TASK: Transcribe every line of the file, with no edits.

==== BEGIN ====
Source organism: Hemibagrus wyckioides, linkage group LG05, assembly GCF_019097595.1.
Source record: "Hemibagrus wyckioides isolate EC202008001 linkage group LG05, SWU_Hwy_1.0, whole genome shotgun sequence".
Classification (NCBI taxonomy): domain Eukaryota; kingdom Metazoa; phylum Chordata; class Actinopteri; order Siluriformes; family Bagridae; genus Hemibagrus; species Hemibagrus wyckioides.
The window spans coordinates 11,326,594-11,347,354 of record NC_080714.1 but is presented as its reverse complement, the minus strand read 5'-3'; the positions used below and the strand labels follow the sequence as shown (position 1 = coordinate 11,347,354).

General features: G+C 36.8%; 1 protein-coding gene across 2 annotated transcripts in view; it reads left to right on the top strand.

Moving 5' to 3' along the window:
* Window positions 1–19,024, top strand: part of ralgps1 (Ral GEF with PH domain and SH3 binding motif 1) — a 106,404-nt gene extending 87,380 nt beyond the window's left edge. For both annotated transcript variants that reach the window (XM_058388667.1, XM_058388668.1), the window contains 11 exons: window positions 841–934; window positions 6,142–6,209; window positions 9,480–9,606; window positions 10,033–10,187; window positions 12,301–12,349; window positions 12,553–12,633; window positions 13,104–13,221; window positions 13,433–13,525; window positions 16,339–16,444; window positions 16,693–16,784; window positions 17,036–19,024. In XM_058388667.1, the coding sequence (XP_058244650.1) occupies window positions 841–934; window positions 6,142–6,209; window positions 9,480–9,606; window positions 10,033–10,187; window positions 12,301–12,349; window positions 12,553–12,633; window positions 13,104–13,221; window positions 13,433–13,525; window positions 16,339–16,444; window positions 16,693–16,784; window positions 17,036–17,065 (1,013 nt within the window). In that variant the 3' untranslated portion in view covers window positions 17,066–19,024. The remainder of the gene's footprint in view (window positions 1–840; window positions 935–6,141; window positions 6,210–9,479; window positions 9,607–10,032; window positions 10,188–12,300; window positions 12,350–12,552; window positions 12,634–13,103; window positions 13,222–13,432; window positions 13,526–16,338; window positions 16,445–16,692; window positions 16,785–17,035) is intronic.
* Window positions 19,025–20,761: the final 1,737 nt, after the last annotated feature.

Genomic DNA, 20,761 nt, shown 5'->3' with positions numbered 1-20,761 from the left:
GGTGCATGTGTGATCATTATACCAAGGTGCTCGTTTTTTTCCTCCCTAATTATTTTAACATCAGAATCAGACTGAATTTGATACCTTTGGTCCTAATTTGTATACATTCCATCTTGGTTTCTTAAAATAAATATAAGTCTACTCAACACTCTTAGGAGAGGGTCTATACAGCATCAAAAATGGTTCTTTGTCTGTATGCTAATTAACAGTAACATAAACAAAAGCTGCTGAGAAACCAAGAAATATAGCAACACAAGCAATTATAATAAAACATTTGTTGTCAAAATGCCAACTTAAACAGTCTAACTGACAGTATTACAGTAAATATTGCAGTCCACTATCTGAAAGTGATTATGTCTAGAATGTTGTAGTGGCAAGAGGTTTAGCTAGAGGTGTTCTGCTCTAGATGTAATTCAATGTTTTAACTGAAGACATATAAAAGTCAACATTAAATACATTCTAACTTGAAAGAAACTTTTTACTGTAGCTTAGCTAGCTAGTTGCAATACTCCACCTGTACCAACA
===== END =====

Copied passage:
Source organism: Hemibagrus wyckioides, linkage group LG05, assembly GCF_019097595.1.
Source record: "Hemibagrus wyckioides isolate EC202008001 linkage group LG05, SWU_Hwy_1.0, whole genome shotgun sequence".
Classification (NCBI taxonomy): domain Eukaryota; kingdom Metazoa; phylum Chordata; class Actinopteri; order Siluriformes; family Bagridae; genus Hemibagrus; species Hemibagrus wyckioides.
The window spans coordinates 11,326,594-11,347,354 of record NC_080714.1 but is presented as its reverse complement, the minus strand read 5'-3'; the positions used below and the strand labels follow the sequence as shown (position 1 = coordinate 11,347,354).

General features: G+C 36.8%; 1 protein-coding gene across 2 annotated transcripts in view; it reads left to right on the top strand.

Moving 5' to 3' along the window:
* Window positions 1–19,024, top strand: part of ralgps1 (Ral GEF with PH domain and SH3 binding motif 1) — a 106,404-nt gene extending 87,380 nt beyond the window's left edge. For both annotated transcript variants that reach the window (XM_058388667.1, XM_058388668.1), the window contains 11 exons: window positions 841–934; window positions 6,142–6,209; window positions 9,480–9,606; window positions 10,033–10,187; window positions 12,301–12,349; window positions 12,553–12,633; window positions 13,104–13,221; window positions 13,433–13,525; window positions 16,339–16,444; window positions 16,693–16,784; window positions 17,036–19,024. In XM_058388667.1, the coding sequence (XP_058244650.1) occupies window positions 841–934; window positions 6,142–6,209; window positions 9,480–9,606; window positions 10,033–10,187; window positions 12,301–12,349; window positions 12,553–12,633; window positions 13,104–13,221; window positions 13,433–13,525; window positions 16,339–16,444; window positions 16,693–16,784; window positions 17,036–17,065 (1,013 nt within the window). In that variant the 3' untranslated portion in view covers window positions 17,066–19,024. The remainder of the gene's footprint in view (window positions 1–840; window positions 935–6,141; window positions 6,210–9,479; window positions 9,607–10,032; window positions 10,188–12,300; window positions 12,350–12,552; window positions 12,634–13,103; window positions 13,222–13,432; window positions 13,526–16,338; window positions 16,445–16,692; window positions 16,785–17,035) is intronic.
* Window positions 19,025–20,761: the final 1,737 nt, after the last annotated feature.

Genomic DNA, 20,761 nt, shown 5'->3' with positions numbered 1-20,761 from the left:
GGTGCATGTGTGATCATTATACCAAGGTGCTCGTTTTTTTCCTCCCTAATTATTTTAACATCAGAATCAGACTGAATTTGATACCTTTGGTCCTAATTTGTATACATTCCATCTTGGTTTCTTAAAATAAATATAAGTCTACTCAACACTCTTAGGAGAGGGTCTATACAGCATCAAAAATGGTTCTTTGTCTGTATGCTAATTAACAGTAACATAAACAAAAGCTGCTGAGAAACCAAGAAATATAGCAACACAAGCAATTATAATAAAACATTTGTTGTCAAAATGCCAACTTAAACAGTCTAACTGACAGTATTACAGTAAATATTGCAGTCCACTATCTGAAAGTGATTATGTCTAGAATGTTGTAGTGGCAAGAGGTTTAGCTAGAGGTGTTCTGCTCTAGATGTAATTCAATGTTTTAACTGAAGACATATAAAAGTCAACATTAAATACATTCTAACTTGAAAGAAACTTTTTACTGTAGCTTAGCTAGCTAGTTGCAATACTCCACCTGTACCAACA